Wednesday, June 4, 2014

ECB announcement today | Non-farm payrolls fade in significance

The Euro has always been resilient but indications by the president of the European Central Bank (ECB) at last month’s press conference that it will carry out measures aimed at fighting too-low inflation have had the effect of weakening the Single Currency in the interim. As pointed out yesterday (Euro zone easing is priced in), there is a real risk that the measures to be announced today will not match the expectations of the market and the Euro – dollar pair, in particular, will rally.

For this reason we have closed our short EURUSD position, for a small profit. Better to be safe than sorry. We will re-evaluate after the ECB meeting and associated press conference.

The pressures on the ECB governing council are enormous – much larger than exist in regard to the decisions made by the Federal Reserve in the USA, for example. This is as a result of the Federal nature of government stateside, where fiscal and monetary power is pooled in a manner which, if not always effective in economic terms, is at least more workable from the administrative point of view. The individual states of the US Union simply do not have the disproportionate power that certain countries in the Euro zone have when it comes to these matters, and this is even before it is considered that some EU member states, notably the UK, do not even belong to said Euro zone.

The end result for current Euro monetary policy, when Senor Draghi speaks, is likely to take something of the form of the old definition of a camel – a horse that was designed by a committee. This state of affairs is also responsible for the well-established tendency of the ECB to be long on rhetoric but to have great difficulty in actually delivering the measures it has indicated are needed from one month to the next.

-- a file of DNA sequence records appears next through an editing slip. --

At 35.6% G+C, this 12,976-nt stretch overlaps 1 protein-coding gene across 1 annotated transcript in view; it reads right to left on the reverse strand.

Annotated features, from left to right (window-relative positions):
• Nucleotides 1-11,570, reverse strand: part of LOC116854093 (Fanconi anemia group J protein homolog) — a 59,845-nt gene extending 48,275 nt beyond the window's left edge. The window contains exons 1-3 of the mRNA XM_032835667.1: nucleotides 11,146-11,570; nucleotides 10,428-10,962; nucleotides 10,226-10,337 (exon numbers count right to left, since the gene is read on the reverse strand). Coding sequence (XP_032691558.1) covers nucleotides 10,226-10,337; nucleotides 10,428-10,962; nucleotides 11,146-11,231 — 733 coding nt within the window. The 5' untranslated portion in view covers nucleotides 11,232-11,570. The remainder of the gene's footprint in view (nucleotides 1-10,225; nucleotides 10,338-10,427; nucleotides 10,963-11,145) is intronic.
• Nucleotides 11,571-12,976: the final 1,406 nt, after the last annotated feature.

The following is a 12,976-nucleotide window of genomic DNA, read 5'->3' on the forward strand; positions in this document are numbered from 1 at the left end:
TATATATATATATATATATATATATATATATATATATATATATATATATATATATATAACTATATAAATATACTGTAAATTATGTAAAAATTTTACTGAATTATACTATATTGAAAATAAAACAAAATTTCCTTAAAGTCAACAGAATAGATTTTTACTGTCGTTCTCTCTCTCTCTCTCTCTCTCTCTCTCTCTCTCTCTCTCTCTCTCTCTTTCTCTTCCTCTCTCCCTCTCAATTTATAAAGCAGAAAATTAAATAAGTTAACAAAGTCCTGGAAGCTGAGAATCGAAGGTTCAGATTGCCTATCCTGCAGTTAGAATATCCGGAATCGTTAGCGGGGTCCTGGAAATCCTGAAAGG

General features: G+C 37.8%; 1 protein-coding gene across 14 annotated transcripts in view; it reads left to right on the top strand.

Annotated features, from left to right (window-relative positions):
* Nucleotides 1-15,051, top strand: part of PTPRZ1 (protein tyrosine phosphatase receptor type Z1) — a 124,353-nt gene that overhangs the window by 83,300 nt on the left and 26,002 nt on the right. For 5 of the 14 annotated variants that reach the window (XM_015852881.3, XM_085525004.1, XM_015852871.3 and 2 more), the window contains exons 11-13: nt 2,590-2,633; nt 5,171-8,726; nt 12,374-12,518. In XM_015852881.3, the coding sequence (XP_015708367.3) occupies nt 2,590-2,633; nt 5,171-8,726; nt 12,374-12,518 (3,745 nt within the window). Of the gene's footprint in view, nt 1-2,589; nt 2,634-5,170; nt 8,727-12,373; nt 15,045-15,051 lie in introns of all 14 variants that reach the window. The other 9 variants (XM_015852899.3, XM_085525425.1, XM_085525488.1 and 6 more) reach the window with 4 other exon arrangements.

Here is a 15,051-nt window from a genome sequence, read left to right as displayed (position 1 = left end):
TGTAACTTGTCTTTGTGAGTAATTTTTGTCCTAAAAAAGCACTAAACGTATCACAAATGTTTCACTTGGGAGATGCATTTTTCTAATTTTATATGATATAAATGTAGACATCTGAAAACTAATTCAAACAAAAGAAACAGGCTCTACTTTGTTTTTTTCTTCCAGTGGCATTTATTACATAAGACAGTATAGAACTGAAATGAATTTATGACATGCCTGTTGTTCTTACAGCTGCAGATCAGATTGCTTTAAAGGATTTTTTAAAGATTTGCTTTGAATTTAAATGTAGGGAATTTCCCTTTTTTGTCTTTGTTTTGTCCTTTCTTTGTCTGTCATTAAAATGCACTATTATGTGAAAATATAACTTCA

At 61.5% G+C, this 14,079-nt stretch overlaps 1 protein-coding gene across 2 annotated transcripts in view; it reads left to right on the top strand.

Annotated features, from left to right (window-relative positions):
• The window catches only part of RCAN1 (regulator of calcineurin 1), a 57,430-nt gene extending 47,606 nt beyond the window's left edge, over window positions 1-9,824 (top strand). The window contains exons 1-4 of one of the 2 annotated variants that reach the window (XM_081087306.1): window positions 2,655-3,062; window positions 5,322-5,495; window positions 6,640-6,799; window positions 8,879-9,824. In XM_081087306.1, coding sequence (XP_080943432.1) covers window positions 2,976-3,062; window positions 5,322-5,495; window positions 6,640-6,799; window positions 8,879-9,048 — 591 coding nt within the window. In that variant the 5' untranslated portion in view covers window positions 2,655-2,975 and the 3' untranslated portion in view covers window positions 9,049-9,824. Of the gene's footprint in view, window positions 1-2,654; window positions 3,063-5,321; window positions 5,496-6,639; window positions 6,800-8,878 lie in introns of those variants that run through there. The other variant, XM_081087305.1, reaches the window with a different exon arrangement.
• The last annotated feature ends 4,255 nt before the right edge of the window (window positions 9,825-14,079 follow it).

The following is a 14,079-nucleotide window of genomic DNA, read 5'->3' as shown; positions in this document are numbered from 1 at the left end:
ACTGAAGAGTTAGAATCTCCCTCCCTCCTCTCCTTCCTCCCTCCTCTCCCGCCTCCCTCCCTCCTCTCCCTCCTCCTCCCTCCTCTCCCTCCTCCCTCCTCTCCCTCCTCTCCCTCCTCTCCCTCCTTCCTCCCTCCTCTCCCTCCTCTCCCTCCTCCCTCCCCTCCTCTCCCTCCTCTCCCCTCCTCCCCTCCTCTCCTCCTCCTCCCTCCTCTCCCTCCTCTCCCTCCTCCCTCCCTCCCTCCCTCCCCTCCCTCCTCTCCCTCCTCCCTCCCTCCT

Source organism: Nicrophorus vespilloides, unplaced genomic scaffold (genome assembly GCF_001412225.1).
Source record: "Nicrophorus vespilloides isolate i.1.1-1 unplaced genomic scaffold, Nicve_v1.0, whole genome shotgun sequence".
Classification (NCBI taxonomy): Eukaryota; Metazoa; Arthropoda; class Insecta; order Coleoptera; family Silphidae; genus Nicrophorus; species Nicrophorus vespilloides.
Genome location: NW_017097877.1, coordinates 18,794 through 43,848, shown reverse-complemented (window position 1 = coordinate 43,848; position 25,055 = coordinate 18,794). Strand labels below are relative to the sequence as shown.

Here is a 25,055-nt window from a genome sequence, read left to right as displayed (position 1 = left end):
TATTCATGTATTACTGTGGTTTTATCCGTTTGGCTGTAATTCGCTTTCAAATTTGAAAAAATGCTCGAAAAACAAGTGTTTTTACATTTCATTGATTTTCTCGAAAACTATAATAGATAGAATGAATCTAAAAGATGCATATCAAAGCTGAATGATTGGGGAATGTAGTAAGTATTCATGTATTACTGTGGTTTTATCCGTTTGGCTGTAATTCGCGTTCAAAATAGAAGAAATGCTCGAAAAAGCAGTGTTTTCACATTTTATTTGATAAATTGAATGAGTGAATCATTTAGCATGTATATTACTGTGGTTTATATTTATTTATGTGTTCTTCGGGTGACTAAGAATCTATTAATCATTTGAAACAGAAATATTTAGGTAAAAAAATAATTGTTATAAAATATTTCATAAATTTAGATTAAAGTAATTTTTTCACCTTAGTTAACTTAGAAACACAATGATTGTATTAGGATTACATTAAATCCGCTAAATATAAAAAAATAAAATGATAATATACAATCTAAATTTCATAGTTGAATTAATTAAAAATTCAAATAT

Non farm payrolls report fades in significance

Tomorrow is Non Farm Payrolls day in the USA. Up to now this report, which ir released on the first Friday of every month, has been the most watched in all investment calendars. This time around the ECB announcement discussed above has taken centre stage, however.

Now there is reason to believe that the NFP report will not, in the future, have the same impact as previously. This is because, while formerly it was seen as a leading indicator of the progress of Quantitative Easing (QE) and therefore of US interest rate decisions, the Fed has now made it clear that (1) there is a transparent, stable schedule for the elimination of QE firmly in place; (2) it will take many more factors into account than payrolls when it comes to formulating policy from now on and (3) its attitude to interest rates under all conceivable scenarios is that they will be kept low for the foreseeable future.

No comments:

Post a Comment